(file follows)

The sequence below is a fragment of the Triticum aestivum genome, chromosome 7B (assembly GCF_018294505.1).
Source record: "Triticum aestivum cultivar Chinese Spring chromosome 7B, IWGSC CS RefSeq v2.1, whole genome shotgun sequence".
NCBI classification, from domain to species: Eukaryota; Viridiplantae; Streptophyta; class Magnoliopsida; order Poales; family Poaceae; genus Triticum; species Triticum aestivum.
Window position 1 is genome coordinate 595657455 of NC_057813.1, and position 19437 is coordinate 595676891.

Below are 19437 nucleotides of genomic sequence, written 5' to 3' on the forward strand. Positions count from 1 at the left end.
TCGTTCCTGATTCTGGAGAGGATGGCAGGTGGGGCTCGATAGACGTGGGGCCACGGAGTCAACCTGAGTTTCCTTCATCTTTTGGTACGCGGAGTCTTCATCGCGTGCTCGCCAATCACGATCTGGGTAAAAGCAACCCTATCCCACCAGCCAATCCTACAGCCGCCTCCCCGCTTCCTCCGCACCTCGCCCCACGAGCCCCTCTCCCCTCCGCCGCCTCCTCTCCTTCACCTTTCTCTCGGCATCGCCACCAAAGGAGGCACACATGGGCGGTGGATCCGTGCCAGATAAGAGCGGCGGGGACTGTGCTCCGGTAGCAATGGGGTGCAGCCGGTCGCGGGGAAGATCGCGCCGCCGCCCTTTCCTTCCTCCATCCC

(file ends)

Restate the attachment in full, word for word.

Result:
The sequence below is a fragment of the Triticum aestivum genome, chromosome 7B (assembly GCF_018294505.1).
Source record: "Triticum aestivum cultivar Chinese Spring chromosome 7B, IWGSC CS RefSeq v2.1, whole genome shotgun sequence".
NCBI classification, from domain to species: Eukaryota; Viridiplantae; Streptophyta; class Magnoliopsida; order Poales; family Poaceae; genus Triticum; species Triticum aestivum.
Window position 1 is genome coordinate 595657455 of NC_057813.1, and position 19437 is coordinate 595676891.

Below are 19437 nucleotides of genomic sequence, written 5' to 3' on the forward strand. Positions count from 1 at the left end.
TCGTTCCTGATTCTGGAGAGGATGGCAGGTGGGGCTCGATAGACGTGGGGCCACGGAGTCAACCTGAGTTTCCTTCATCTTTTGGTACGCGGAGTCTTCATCGCGTGCTCGCCAATCACGATCTGGGTAAAAGCAACCCTATCCCACCAGCCAATCCTACAGCCGCCTCCCCGCTTCCTCCGCACCTCGCCCCACGAGCCCCTCTCCCCTCCGCCGCCTCCTCTCCTTCACCTTTCTCTCGGCATCGCCACCAAAGGAGGCACACATGGGCGGTGGATCCGTGCCAGATAAGAGCGGCGGGGACTGTGCTCCGGTAGCAATGGGGTGCAGCCGGTCGCGGGGAAGATCGCGCCGCCGCCCTTTCCTTCCTCCATCCC